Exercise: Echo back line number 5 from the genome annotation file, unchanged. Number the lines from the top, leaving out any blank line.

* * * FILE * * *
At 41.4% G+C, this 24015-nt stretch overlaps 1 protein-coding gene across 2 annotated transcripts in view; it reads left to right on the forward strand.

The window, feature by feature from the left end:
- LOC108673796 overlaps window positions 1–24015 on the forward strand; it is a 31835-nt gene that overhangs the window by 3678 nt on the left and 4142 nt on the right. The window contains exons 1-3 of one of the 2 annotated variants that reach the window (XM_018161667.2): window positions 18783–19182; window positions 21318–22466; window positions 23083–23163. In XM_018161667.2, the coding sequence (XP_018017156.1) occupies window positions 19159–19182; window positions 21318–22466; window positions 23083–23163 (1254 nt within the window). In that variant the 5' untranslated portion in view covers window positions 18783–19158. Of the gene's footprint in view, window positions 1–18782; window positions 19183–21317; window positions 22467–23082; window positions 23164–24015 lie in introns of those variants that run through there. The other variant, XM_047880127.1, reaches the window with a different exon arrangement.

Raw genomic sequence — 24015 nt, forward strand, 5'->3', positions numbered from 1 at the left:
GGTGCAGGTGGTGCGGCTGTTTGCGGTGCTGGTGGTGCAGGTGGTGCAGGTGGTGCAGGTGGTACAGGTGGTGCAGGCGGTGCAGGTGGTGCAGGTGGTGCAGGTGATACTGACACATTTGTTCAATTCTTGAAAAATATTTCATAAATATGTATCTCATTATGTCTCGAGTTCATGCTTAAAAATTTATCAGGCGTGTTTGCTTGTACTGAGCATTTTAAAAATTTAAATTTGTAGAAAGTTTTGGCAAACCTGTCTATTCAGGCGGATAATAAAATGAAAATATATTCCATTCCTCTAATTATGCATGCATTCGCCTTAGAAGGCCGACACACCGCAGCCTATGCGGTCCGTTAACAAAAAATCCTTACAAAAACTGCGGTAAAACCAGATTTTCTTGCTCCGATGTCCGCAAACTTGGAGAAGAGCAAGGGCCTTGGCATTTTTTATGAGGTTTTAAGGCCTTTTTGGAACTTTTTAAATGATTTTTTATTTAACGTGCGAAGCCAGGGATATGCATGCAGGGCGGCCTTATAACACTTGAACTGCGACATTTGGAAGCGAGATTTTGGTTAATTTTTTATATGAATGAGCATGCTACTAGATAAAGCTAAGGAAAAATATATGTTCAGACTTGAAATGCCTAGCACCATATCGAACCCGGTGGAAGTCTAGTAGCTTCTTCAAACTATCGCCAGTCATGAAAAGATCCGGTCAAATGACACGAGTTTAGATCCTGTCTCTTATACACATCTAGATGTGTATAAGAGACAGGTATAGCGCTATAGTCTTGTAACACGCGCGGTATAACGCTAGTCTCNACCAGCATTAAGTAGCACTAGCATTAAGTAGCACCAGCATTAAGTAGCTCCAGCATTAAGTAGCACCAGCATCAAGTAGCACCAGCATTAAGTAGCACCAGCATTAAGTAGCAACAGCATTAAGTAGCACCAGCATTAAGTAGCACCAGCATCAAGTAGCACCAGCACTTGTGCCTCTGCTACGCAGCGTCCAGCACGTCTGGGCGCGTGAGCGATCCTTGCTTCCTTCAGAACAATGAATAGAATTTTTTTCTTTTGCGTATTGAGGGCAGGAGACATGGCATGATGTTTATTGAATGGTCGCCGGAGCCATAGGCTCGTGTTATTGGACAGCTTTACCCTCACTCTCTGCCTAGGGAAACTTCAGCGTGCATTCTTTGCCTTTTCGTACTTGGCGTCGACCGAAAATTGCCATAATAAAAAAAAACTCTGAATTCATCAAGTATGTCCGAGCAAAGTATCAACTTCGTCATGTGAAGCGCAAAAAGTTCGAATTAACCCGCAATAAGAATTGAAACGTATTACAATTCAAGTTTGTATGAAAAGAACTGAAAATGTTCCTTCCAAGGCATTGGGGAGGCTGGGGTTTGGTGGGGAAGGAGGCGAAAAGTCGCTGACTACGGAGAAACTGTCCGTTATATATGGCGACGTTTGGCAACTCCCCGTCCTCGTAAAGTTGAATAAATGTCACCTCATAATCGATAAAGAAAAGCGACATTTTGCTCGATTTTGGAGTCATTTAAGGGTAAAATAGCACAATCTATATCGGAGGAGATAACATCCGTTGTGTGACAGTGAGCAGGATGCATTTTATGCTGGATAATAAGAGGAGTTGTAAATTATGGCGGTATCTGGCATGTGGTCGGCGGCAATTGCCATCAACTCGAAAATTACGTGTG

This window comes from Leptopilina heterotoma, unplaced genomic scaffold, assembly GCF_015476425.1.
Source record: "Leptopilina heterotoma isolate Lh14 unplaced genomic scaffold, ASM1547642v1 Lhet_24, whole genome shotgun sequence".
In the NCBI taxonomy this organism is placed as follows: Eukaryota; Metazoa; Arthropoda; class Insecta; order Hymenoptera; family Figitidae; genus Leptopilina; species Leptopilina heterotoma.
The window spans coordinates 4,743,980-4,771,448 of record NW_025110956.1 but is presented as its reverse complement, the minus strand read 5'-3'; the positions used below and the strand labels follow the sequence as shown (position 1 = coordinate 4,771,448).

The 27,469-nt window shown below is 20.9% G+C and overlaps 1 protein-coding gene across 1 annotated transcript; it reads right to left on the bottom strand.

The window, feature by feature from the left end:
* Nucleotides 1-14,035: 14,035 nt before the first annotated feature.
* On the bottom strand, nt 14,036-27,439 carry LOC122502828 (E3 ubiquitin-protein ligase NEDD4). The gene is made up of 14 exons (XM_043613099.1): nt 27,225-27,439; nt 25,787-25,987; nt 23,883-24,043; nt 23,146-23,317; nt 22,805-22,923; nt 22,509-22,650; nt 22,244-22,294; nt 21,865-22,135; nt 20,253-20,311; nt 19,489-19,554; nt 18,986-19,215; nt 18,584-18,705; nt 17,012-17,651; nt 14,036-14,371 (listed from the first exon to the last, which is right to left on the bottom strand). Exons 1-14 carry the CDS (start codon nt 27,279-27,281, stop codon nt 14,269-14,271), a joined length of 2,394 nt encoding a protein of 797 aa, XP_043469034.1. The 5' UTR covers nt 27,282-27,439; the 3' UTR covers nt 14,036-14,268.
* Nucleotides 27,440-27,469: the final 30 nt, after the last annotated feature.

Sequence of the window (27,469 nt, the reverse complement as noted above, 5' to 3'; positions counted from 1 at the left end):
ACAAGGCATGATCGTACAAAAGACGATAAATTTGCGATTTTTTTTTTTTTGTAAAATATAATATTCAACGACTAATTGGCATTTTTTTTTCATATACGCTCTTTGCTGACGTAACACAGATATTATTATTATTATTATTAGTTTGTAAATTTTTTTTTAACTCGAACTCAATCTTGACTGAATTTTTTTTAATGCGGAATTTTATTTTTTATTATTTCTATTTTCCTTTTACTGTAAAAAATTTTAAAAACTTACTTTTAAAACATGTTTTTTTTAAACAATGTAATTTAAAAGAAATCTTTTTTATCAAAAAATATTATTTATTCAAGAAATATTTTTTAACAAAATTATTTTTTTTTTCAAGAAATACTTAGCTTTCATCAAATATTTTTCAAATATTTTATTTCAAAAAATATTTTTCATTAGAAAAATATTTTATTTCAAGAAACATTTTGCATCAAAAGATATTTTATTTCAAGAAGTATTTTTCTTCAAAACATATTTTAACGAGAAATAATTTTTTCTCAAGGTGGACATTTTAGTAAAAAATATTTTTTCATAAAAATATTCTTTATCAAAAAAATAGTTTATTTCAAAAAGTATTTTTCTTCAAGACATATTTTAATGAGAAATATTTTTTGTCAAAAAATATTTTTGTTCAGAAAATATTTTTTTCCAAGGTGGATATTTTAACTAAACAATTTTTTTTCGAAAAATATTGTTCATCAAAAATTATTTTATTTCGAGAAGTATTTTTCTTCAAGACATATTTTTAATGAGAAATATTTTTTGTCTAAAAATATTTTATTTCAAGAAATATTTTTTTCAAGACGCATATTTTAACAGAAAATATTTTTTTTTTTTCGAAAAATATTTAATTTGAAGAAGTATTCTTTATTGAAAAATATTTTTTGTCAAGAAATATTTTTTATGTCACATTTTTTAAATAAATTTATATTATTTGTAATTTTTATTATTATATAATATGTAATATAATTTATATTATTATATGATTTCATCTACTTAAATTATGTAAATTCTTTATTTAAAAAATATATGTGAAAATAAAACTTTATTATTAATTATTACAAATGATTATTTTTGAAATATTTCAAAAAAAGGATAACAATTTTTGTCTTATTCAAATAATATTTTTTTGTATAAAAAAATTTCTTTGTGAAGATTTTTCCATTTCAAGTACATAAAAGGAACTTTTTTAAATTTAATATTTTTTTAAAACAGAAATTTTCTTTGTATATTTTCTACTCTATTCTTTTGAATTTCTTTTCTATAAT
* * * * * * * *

GGTGCAGGTGGTGCGGCTGTTTGCGGTGCTGGTGGTGCAGGTGGTGCAGGTGGTGCAGGTGGTACAGGTGGTGCAGGCGGTGCAGGTGGTGCAGGTGGTGCAGGTGATACTGACACATTTGTTCAATTCTTGAAAAATATTTCATAAATATGTATCTCATTATGTCTCGAGTTCATGCTTAAAAATTTATCAGGCGTGTTTGCTTGTACTGAGCATTTTAAAAATTTAAATTTGTAGAAAGTTTTGGCAAACCTGTCTATTCAGGCGGATAATAAAATGAAAATATATTCCATTCCTCTAATTATGCATGCATTCGCCTTAGAAGGCCGACACACCGCAGCCTATGCGGTCCGTTAACAAAAAATCCTTACAAAAACTGCGGTAAAACCAGATTTTCTTGCTCCGATGTCCGCAAACTTGGAGAAGAGCAAGGGCCTTGGCATTTTTTATGAGGTTTTAAGGCCTTTTTGGAACTTTTTAAATGATTTTTTATTTAACGTGCGAAGCCAGGGATATGCATGCAGGGCGGCCTTATAACACTTGAACTGCGACATTTGGAAGCGAGATTTTGGTTAATTTTTTATATGAATGAGCATGCTACTAGATAAAGCTAAGGAAAAATATATGTTCAGACTTGAAATGCCTAGCACCATATCGAACCCGGTGGAAGTCTAGTAGCTTCTTCAAACTATCGCCAGTCATGAAAAGATCCGGTCAAATGACACGAGTTTAGATCCTGTCTCTTATACACATCTAGATGTGTATAAGAGACAGGTATAGCGCTATAGTCTTGTAACACGCGCGGTATAACGCTAGTCTCNACCAGCATTAAGTAGCACTAGCATTAAGTAGCACCAGCATTAAGTAGCTCCAGCATTAAGTAGCACCAGCATCAAGTAGCACCAGCATTAAGTAGCACCAGCATTAAGTAGCAACAGCATTAAGTAGCACCAGCATTAAGTAGCACCAGCATCAAGTAGCACCAGCACTTGTGCCTCTGCTACGCAGCGTCCAGCACGTCTGGGCGCGTGAGCGATCCTTGCTTCCTTCAGAACAATGAATAGAATTTTTTTCTTTTGCGTATTGAGGGCAGGAGACATGGCATGATGTTTATTGAATGGTCGCCGGAGCCATAGGCTCGTGTTATTGGACAGCTTTACCCTCACTCTCTGCCTAGGGAAACTTCAGCGTGCATTCTTTGCCTTTTCGTACTTGGCGTCGACCGAAAATTGCCATAATAAAAAAAAACTCTGAATTCATCAAGTATGTCCGAGCAAAGTATCAACTTCGTCATGTGAAGCGCAAAAAGTTCGAATTAACCCGCAATAAGAATTGAAACGTATTACAATTCAAGTTTGTATGAAAAGAACTGAAAATGTTCCTTCCAAGGCATTGGGGAGGCTGGGGTTTGGTGGGGAAGGAGGCGAAAAGTCGCTGACTACGGAGAAACTGTCCGTTATATATGGCGACGTTTGGCAACTCCCCGTCCTCGTAAAGTTGAATAAATGTCACCTCATAATCGATAAAGAAAAGCGACATTTTGCTCGATTTTGGAGTCATTTAAGGGTAAAATAGCACAATCTATATCGGAGGAGATAACATCCGTTGTGTGACAGTGAGCAGGATGCATTTTATGCTGGATAATAAGAGGAGTTGTAAATTATGGCGGTATCTGGCATGTGGTCGGCGGCAATTGCCATCAACTCGAAAATTACGTGTG